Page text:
Ecophysiology of Ecklonia Radiata (Alariaceae: Laminariales) in Doubtful Sound, Fiordland
Miller, Sheryl Moana
This is the first study to quantify temporal and spatial variations in growth rates and productivity, inorganic N uptake and photosynthetic performance of the subtidal brown macroalga, Ecklonia radiata, in relation to an environmental gradient in Doubtful Sound, Fiordland. Doubtful Sound has a unique marine environment created by a low-salinity layer (LSL) that reduces light transmission through the water column. Three sites were chosen from across the environmental gradient; two sites near the entrance of the sound, Causet Cove and Thompson Sound, and a site further in towards the head of the fiord, Seymour Island. Blade and stipe growth rates, erosion rates, morphological parameters and productivity of Ecklonia radiata were measured at the three sites between September 1998 and March 2000. E. radiata displayed a temporal variation in growth rates, with maximum growth rates in September and October 1998 and minimum rates between June and July 1999. Blade growth rates in September and October 1998 were double those for the same period the following year. Blade growth rates at Seymour Island were lower than rates at Causet Cove and Thompson Sound on five occasions. Stipe growth rates also displayed a temporal pattern with higher rates between October and February and lower rates between June and August. Erosion rates were generally similar between sites throughout the study. Eight morphological parameters were measured but only stipe length and blade thickness were significantly different between sites. Stipes of E. radiata at Seymour Island were longer and the primary blades thinner than those at Causet Cove and Thompson Sound. Daily individual sporophyte productivity (g DW d-1 and g C d-1) exhibited a similar temporal pattern to growth rates. E. radiata at Seymour Island exhibited the lowest daily population productivity rates (g DW m-2 d-1). The population density of E. radiata was low and reached a maximum of 11 individuals per m2 at Causet Cove and Thompson Sound. The low population productivity was attributed to the low population density of E. radiata in Doubtful Sound. C:N ratios and low tissue N indicated that E. radiata was N-limited year-round, although more strongly between February and April 1999. Inorganic N pools showed a temporal variation, with less inorganic N accumulated between November 1999 and March 2000. Ecklonia radiata showed a preference for NH4+ over NO3- this was reflected in the larger intracellular NH4+ pools. The low intracellular NO3- pools reflected the low ambient seawater inorganic NO3- concentrations. Time-course experiments examined the ability of field collected Ecklonia radiata tissue to remove NO3- and NH4+ at 5 and 30 µM from media over 300 minutes. E. radiata showed three patterns of depletion: linear, surge and no depletion. High rates of NO3- depletion occurred at both 5 and 30 µM between March and May, while NH4+ depletion rates were higher at 5 µM than at 30 µM and showed no temporal pattern. Multiple-flask experiments were conducted between June 1999 and May 2000 to determine uptake kinetic parameters for E. radiata. Uptake rates were higher for NH4+ than for NO3- uptake rates. There was no consistent temporal or spatial variation in Ks and α indicating that E. radiata had no preference for either form of inorganic N investigated in this study. The ability of E. radiate to take up inorganic N at an ecologically (relevant) low concentration was evaluated using the uptake rate at 2 µM (V2). V2 values were low overall and this may reflect a low N requirement as a result of low growth rates, due in part to low ambient seawater inorganic N concentrations throughout the study period. The temporal photosynthetic performance of E. radiata was investigated using photosynthesis versus photon flux density (PFD) curves (PE) and pigment content between September 1998 and March 2000. Pmax at all study sites was highest between June and August 1999 and ranged from 0.8- 1.2 mg O2 gDW-1 h-1. E. radiata at Causet Cove and Thompson Sound also exhibited higher α p compared to kelp at Seymour Island during these months. Chl α and c contents displayed a temporal pattern with contents maximal in November and December 1999 while no defined temporal pattern for fucoxanthin content was exhibited. E. radiata at Seymour Island exhibited greater photoinhibition compared to E. radiata at Causet Cove or Thompson Sound, with inhibition occurring at PFD ≥ 100 µmol photons m-2 s-1. The interactive effect of N availability and light on growth rates and productivity of Ecklonia radiata is summarized and the implications of the low productivity exhibited by E. radiate are discussed in relation to the nearshore marine ecosystem.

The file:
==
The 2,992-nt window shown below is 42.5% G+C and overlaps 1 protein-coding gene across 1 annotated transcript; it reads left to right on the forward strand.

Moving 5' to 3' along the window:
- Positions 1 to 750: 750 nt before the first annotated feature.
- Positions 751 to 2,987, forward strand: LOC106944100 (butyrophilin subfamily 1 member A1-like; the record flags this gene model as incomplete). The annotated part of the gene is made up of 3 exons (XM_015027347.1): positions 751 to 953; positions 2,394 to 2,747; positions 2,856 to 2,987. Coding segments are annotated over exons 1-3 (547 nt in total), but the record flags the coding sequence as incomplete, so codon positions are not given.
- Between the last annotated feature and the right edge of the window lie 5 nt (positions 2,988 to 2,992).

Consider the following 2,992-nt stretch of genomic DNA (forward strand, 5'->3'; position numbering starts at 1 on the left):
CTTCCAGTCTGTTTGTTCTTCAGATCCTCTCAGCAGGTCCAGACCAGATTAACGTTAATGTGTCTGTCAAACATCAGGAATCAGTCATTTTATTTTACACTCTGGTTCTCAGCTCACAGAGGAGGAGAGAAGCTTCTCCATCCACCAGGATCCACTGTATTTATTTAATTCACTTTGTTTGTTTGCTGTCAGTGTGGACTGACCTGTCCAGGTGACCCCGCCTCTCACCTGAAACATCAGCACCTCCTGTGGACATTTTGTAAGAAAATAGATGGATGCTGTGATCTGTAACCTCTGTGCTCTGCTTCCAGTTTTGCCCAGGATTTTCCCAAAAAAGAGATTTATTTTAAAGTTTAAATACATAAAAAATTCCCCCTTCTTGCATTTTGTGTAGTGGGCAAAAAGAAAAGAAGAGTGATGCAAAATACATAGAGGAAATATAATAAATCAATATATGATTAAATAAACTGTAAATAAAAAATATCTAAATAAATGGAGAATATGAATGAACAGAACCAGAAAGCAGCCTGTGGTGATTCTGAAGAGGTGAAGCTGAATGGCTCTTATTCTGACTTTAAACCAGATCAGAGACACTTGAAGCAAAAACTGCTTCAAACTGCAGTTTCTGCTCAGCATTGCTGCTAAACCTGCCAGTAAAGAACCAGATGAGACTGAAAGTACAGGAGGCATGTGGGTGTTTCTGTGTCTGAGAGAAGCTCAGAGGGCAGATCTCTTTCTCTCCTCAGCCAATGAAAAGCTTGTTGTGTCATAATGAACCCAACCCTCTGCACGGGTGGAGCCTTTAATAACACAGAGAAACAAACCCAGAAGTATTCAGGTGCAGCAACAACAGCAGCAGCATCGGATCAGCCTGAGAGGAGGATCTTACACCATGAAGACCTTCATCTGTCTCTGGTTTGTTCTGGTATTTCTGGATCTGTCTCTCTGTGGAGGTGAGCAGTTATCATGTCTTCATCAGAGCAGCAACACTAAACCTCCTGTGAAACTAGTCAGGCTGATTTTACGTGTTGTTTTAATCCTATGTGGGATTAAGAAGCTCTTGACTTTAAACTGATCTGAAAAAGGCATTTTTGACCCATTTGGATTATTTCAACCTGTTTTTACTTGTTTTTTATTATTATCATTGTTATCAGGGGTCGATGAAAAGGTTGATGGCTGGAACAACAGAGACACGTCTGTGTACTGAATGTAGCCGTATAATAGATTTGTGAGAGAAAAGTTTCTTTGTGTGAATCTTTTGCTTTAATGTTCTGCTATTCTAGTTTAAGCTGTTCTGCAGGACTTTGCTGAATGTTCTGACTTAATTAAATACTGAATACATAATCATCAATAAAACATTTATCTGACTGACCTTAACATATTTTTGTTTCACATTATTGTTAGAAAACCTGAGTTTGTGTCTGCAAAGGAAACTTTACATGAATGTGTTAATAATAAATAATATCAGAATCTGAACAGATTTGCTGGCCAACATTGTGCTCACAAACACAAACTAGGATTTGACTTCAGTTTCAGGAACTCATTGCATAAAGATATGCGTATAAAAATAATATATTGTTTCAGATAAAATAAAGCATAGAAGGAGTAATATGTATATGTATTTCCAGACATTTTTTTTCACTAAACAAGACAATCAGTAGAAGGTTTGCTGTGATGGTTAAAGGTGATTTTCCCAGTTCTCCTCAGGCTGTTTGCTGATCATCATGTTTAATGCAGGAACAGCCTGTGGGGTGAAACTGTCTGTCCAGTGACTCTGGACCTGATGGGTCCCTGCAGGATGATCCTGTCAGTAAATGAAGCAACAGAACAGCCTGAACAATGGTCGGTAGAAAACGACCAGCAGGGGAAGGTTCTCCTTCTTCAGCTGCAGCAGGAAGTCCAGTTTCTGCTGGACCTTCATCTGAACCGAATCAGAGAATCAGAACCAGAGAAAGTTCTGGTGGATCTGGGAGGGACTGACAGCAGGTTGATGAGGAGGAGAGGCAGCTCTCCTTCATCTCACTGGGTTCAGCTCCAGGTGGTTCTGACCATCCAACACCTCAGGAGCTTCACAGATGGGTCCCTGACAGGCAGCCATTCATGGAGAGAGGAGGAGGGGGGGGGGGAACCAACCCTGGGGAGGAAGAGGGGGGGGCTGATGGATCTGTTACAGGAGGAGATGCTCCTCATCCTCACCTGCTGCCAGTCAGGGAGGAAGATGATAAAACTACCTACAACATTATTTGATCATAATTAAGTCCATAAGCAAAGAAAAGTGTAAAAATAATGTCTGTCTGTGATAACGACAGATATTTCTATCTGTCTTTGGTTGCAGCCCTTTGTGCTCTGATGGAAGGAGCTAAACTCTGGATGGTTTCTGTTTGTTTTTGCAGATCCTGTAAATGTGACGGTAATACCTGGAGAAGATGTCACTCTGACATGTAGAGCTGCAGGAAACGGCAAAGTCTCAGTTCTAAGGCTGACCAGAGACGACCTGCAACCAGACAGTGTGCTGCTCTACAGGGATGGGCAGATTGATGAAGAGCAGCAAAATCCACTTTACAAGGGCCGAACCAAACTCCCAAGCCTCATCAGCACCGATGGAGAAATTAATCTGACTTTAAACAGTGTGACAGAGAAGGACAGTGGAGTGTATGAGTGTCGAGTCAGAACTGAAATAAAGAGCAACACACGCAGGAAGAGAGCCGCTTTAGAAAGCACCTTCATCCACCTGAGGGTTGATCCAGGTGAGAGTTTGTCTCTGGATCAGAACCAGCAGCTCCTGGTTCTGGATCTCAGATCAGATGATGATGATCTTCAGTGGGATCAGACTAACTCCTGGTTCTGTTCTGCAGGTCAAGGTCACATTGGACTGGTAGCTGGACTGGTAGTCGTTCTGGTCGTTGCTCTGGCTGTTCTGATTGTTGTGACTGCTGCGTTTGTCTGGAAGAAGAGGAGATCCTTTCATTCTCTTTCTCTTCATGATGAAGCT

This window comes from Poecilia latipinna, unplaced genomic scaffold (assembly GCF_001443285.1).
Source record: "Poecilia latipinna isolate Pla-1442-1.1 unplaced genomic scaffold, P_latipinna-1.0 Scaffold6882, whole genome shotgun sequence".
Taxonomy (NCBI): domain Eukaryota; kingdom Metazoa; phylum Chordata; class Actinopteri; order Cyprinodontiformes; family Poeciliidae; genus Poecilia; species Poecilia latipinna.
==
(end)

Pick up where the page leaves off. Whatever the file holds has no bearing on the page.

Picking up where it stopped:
Advisor: Hurd, Catriona; Wing, Steve
Degree Name: Doctor of Philosophy
Degree Discipline: Botany
Publisher: University of Otago
Research Type: Thesis